When selecting soybean varieties look for the highest yielding conventional variety. We have seen the highest yields from the longest season varieties for your area. Short season varieties start flowering to soon and usually do not achieve full canopy closer. Usually during MRI planting higher seeding rates of 200,000 seeds per acre is recommended because mice and insects that live in the wheat field feed on young soybean plants. As we have improved our planting equipment, we have also been able to decrease our recommended seeding rates from 250,000 to 200,000 seeds per acre. In our studies with early June seeding rates we have seen seeding rates of 150,000 seeds per acre maximize yields. The most important part when lowering your seeding rates is to make sure you have good planting equipment that creates good seed to soil contact protecting the seedlings during germination. If this is your first year intercropping, now is the time to take your planter to the field and make sure it fits through your wheat rows and make adjustments so that the planter does not drive over the wheat. You may also need to make spreaders that push the wheat away from your row units if they barely fit in the row since the wheat will be thicker by Feekes 10.5.
Solvita ® CO2 Respiration Soil Health TestAuthor(s): Alan Sundermeier, CCA
Co-Author: Vinayak Shedekar, Postdoctoral Researcher OSU
A measurement for determining soil health is the release of carbon dioxide (CO2) from the soil. Carbon dioxide emissions from soil are primarily due to microbial respiration. The level of microbial activity is indicative of the amount of active organic matter that is being broken down and nutrients being released. Some professional labs measure the CO2 release in controlled environments over a 7 to 12 day incubation period. It is possible to conduct similar assessment using Solvita ® - a patented measurement system, which uses a gel probe impregnated with chemistry that is sensitive to specific gas molecules and changes color in proportion to their concentration. The colors of the gel are visually compared to a color chart for interpretation. The color chart is divided into graduated color codes from 0 to 5. Each increment on color palette indicates doubling of soil respiration.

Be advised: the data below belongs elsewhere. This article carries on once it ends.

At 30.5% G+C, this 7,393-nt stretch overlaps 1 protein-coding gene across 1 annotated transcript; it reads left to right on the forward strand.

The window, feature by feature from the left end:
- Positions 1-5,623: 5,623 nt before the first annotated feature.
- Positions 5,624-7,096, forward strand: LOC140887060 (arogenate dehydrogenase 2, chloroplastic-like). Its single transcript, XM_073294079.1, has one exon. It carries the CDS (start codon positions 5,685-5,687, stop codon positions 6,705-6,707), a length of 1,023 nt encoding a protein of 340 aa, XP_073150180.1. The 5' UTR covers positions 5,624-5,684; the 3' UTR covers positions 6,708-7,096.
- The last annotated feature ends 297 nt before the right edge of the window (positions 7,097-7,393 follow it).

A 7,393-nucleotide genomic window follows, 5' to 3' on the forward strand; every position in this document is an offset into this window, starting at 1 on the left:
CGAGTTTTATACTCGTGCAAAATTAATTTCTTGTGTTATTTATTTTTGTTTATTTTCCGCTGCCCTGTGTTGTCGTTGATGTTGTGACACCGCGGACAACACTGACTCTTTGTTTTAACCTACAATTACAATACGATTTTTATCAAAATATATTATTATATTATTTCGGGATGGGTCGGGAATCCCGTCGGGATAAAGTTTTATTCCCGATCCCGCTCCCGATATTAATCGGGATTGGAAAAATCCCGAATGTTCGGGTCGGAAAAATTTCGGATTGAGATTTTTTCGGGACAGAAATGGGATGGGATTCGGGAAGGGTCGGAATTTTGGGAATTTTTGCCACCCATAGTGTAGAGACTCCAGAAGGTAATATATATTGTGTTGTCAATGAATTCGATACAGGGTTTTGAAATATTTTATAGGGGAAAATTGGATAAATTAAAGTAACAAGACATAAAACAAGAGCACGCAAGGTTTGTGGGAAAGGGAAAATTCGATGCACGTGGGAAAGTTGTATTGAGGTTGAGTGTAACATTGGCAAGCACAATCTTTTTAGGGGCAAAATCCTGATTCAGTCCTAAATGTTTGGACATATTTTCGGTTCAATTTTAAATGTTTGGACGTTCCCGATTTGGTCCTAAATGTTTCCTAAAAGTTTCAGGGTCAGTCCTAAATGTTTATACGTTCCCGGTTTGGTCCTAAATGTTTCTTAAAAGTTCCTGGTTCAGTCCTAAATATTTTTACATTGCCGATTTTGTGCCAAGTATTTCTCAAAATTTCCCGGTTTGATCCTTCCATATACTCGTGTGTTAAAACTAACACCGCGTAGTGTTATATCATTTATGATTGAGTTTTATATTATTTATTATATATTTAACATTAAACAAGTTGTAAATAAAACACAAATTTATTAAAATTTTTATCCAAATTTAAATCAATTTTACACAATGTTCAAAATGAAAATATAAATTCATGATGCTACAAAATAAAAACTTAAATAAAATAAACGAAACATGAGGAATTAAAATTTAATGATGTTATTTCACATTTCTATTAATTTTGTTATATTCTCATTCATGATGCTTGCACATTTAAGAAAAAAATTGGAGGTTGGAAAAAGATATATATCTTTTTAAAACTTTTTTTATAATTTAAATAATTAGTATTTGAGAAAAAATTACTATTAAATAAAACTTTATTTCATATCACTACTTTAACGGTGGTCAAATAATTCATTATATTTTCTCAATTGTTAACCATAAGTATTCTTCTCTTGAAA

Figure 2: Solvita paddle color chart. After 24 hours, compare color change to data table.
The Solvita Field CO² respiration test is designed for testing fresh, undisturbed soil not processed in a lab. A 3- inch tube of soil (use a bulb planter) is sealed intact in the sample jar with the gel probe. After 24 hours, the color of the gel probe is compared to the color chart to make interpretations. A digital color reader is also available through Sovita® to get a more accurate estimate of CO2 respiration.
Another respiration test is the CO 2 burst method. This is performed in a commercial lab where samples are shipped to the lab, then dried and sieved. Soil is rewetted with a specific amount of water, which causes a burst of carbon dioxide. This measures the soil microbe respiration potential under disturbed conditions. The burst method is usually 2 – 4 times higher than the field respiration method. The measurement is collected with analytical lab equipment.
Caution should be used when interpreting the amount of nitrogen release estimated from respiration. A grass sod may have high microbe respiration but low available nitrogen. A soil nitrate test could accompany the Solvita test to gain confidence in available soil nitrogen.
For more information: https://solvita.com/
2018 County Yield Estimates AvailableAuthor(s): Bruce Clevenger, CCA
The 2018 Ohio county estimates for crop yields were recently published by the USDA-National Agricultural Statistics Service. This annual report provides a look back to the previous production year and give an average of planted and harvested acres as well as the county yield in bushels per acre and a total estimated production for the county. The report additionally groups counties into nine reporting districts and provides an overall state yield estimate for corn and soybean. Ohio county estimates for the 2018 wheat crop were released back in December of 2018.